# Why are two permutations conjugate iff they have the same cycle structure?

I have heard that two permutations are conjugate if they have the same cyclic structure. Is there an intuitive way to understand why this is?

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Have you read a proof of this fact, and found it to be unintuitive? – Jonas Meyer Jun 28 '11 at 3:56

It's much like with linear transformations: conjugating a matrix amounts to a "change of basis", a translation from one basis to another, but similar matrices still represent the same linear transformation.

Conjugating by a permutation amounts to "translating" into new labels for the elements being permuted, so "similar permutations" (conjugate permutations) must represent the same underlying "shuffling" of the elements of the set, just under possibly different names.

Formally: Suppose that $\sigma$ and $\tau$ are permutations.

Claim. Let $\rho = \tau\sigma\tau^{-1}$ (multiplication corresponding to composition of functions). If $\sigma(i)=j$, then $\rho(\tau(i)) = \tau(j)$. In particular, the cycle structure of $\rho$ is the same as the cycle structure of $\sigma$, replacing each entry $a$ with $\tau(a)$.

Proof. $\rho(\tau(i)) = \tau\sigma\tau^{-1}\tau(i) = \tau\sigma(i) = \tau(j)$. QED.

Conversely, suppose that $\sigma$ and $\rho$ have the same cycle structure. List the cycles of $\sigma$ above the cycles of $\rho$, aligning cycles of the same length with one another. Now interpret this as the two-line presentation of a permutation, and call it $\tau$; then $\tau\sigma\tau^{-1}=\rho$ by the claim.

For example, if $\sigma=(1,3,2,4)(5,6)$ and $\rho=(5,2,3,1)(6,4)$, then write $$\begin{array}{cccccc} 1&3&2&4&5&6\\ 5&2&3&1&6&4 \end{array}$$ Then we let $\tau$ be the permutation $1\mapsto 5$, $3\mapsto 2$, $2\mapsto 3$, $4\mapsto 1$, $5\mapsto 6$, and $6\mapsto 4$. Then by the claim above, $\tau\sigma\tau^{-1}=\rho$. (Note. As Gerry Myerson notes, if we aren't working in all of $S_n$, we may not have $\tau$ in whatever subgroup we happen to be working in; so there is an implicit assumption for the "if" part that we are working in $S_n$).

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Warning: the permutations are conjugate $\bf in\ S_n$ if they have the same cycle structure. This may not be true in subgroups of $S_n$. For example, $A_4$ is the alternating group on 4 symbols, it consists of the even permutations in $S_4$. The elements $(1\ 2\ 3)$ and $(1\ 3\ 2)$ of $A_4$ have the same cycle structure, but they are not conjugate in $A_4$. That is, there are elements $g$ in $S_4$ such that $g^{-1}(1\ 2\ 3)g=(1\ 3\ 2)$, but there is no such element in $A_4$.

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Thank you for your answer, sir. How can we see that for a cycle we have the equation $r(i_1,i_2,\dots,i_k)r^{−1}=(r(i_1),r(i_2),\dots,r(i_k))$? – Student Jun 22 '14 at 13:30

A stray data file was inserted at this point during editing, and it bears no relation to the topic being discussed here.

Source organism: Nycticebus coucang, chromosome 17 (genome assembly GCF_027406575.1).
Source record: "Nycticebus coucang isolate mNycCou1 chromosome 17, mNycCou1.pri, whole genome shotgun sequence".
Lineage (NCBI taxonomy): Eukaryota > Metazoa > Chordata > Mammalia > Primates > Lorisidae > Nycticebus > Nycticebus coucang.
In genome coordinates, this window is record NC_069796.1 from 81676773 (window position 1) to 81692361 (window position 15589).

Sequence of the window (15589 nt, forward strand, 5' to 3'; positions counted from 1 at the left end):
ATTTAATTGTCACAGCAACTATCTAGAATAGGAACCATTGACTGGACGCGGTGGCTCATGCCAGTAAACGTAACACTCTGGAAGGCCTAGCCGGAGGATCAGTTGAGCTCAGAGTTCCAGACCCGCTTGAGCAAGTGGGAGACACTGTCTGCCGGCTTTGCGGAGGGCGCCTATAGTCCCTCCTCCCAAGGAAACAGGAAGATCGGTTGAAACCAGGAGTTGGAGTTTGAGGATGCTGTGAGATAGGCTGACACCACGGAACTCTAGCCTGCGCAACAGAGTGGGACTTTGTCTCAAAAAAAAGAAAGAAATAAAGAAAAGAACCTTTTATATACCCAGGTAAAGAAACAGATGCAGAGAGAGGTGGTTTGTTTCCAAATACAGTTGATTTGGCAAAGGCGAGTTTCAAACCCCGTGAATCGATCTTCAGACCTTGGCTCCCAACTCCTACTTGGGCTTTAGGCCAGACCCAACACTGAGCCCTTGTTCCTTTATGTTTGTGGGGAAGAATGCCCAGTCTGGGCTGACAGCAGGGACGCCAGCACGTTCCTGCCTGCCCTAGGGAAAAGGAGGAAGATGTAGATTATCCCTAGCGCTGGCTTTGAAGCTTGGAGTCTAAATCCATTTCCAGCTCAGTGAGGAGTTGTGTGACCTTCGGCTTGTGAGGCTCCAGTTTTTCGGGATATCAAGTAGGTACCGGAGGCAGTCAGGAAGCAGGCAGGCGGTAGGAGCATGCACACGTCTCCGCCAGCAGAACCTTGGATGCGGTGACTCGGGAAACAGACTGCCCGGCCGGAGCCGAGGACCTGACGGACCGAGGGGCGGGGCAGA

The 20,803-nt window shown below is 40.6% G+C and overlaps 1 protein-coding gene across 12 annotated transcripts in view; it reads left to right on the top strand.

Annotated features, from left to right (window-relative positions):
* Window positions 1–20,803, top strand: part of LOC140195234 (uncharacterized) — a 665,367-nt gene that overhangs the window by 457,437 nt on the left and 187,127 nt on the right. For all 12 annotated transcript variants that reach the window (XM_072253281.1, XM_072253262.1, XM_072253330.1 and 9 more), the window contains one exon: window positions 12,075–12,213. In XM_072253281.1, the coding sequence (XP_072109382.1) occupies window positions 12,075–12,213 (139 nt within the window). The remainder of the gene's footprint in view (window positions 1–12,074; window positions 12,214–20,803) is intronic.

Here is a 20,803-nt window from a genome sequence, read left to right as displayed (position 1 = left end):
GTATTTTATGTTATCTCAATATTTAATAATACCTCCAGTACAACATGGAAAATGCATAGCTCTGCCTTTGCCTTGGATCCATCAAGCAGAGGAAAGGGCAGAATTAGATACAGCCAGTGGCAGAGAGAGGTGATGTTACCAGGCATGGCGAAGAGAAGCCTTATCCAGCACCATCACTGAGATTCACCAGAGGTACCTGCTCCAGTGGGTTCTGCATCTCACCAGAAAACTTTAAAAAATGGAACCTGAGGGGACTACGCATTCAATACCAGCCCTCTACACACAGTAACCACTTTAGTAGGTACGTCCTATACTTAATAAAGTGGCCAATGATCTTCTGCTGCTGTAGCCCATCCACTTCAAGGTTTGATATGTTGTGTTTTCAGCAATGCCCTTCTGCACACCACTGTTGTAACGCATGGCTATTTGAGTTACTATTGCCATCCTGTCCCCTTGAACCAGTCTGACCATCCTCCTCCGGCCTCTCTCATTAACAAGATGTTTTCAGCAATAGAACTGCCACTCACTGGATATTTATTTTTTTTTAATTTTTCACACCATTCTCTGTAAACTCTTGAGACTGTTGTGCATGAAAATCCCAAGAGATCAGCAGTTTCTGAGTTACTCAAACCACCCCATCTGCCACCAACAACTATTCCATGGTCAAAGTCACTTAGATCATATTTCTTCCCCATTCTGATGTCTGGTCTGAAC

Why don't you post that as a question, instead of hiding it in a comment on an old answer? – Gerry Myerson Jun 22 '14 at 23:08
Very well, I'll ask my question in a separate post. I "hid" it in a comment becouse of this thread. – Student Jun 23 '14 at 5:49
@Student - where did you asked the question? I can't find it! I had to asked again in math.stackexchange.com/questions/1700180/… but no answer yet (for such a widely used formula no proof!). – Liebe Mar 16 at 14:42
I don't remember, but you can look through my questions, @Liebe. – Student Mar 18 at 22:22

The intuitive way to see this is to realize that "conjugation" in a permutation group is the same as "renaming". Take some permutation; conjugate it by (1 2), the permutation that swaps 1 and 2; what's the result? Calculate a few examples, and you'll see that the result is the same as the original permutation with 1 and 2 changing roles.

Another good way to understand this is to separate the domains of the permutation and the conjugation. If $A$ is a set and $\sigma$ is some permutation of the objects of $A$ (take $A=\{1,2,\ldots, n\}$ for example), imagine there's a new set $Z$ of the same cardinality as $A$ and a one-to-one, onto mapping $f:Z\to A$. What is $f^{-1} \sigma f$? It's a function on $Z$ which first maps everything to $A$, permutes according to $\sigma$, and maps back along the same "mapping lines" as $f$. It should be relatively obvious that the result "does to $Z$ exactly what $\sigma$ does to $A$". Again, working out a few small examples should help.

So, conjugation in $S_n$ is the same thing only when $Z$ happens to be the same set as $A$; the "names" and the "objects" are one and the same.

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Suppose $\rho=\pi\sigma\pi^{-1}$, for any $m\in Z$, we have $\rho^m=\pi\sigma^m\pi^{-1}$, i.e. $\rho^m\pi=\pi\sigma^m$. For a cycle $(i,\sigma(i),\ldots,\sigma^{r-1}(i))$, we have $$(\pi(i),\pi\sigma(i),\ldots,\pi\sigma^{r-1}(i)) =(j,\rho(j),\ldots,\rho^{r-1}(j))$$ where $j=\pi(i)$. This is intuitive, isn't it?

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